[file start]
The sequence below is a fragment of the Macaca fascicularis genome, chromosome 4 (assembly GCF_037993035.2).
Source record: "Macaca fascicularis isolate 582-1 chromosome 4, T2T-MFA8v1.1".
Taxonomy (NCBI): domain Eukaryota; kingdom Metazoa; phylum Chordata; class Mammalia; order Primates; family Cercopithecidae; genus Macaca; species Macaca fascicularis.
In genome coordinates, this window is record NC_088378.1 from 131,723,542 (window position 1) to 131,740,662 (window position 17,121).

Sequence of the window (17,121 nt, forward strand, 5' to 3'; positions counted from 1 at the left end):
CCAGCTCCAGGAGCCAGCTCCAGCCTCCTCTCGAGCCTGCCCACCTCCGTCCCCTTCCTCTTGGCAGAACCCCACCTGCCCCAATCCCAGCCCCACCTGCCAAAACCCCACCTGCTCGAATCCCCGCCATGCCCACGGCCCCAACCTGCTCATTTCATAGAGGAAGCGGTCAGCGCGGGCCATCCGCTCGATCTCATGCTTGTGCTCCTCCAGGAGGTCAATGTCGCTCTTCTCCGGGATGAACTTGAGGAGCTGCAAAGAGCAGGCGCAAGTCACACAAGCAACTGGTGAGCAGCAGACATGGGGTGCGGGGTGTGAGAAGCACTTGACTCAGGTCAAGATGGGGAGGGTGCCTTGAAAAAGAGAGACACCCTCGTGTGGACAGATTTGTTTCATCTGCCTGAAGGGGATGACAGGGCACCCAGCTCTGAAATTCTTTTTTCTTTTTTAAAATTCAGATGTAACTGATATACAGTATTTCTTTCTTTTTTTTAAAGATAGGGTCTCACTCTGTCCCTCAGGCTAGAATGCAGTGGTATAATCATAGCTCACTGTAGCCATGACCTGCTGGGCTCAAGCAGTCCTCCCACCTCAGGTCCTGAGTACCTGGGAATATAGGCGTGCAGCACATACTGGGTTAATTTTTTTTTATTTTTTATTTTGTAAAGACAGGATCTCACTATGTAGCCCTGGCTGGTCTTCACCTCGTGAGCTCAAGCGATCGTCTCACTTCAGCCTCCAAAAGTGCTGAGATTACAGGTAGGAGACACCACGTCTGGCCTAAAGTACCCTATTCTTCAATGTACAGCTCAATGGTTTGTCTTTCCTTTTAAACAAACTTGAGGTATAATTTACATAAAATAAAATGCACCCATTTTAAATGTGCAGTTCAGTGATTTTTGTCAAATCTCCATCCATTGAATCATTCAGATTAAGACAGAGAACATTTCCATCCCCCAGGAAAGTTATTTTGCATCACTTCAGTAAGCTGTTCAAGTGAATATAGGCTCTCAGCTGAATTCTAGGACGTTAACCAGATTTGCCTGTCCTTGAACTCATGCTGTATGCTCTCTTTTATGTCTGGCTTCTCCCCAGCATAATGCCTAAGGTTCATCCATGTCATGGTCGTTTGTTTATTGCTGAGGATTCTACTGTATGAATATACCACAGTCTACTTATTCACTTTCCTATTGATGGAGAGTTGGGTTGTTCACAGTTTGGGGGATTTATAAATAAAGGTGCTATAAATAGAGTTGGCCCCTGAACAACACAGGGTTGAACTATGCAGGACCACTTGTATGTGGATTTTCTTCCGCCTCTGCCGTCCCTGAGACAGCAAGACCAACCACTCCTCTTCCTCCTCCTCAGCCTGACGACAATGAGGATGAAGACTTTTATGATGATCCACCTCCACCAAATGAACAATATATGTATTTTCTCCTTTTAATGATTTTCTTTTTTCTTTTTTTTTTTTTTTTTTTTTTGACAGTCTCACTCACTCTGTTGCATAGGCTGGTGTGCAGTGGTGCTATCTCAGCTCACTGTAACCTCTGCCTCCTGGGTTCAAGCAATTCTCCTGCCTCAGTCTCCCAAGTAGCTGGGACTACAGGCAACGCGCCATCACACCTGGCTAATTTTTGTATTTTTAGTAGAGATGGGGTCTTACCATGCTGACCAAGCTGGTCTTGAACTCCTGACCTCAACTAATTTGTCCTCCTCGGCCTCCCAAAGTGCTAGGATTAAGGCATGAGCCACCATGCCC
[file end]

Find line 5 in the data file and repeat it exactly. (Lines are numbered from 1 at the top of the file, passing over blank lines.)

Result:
Sequence of the window (17,121 nt, forward strand, 5' to 3'; positions counted from 1 at the left end):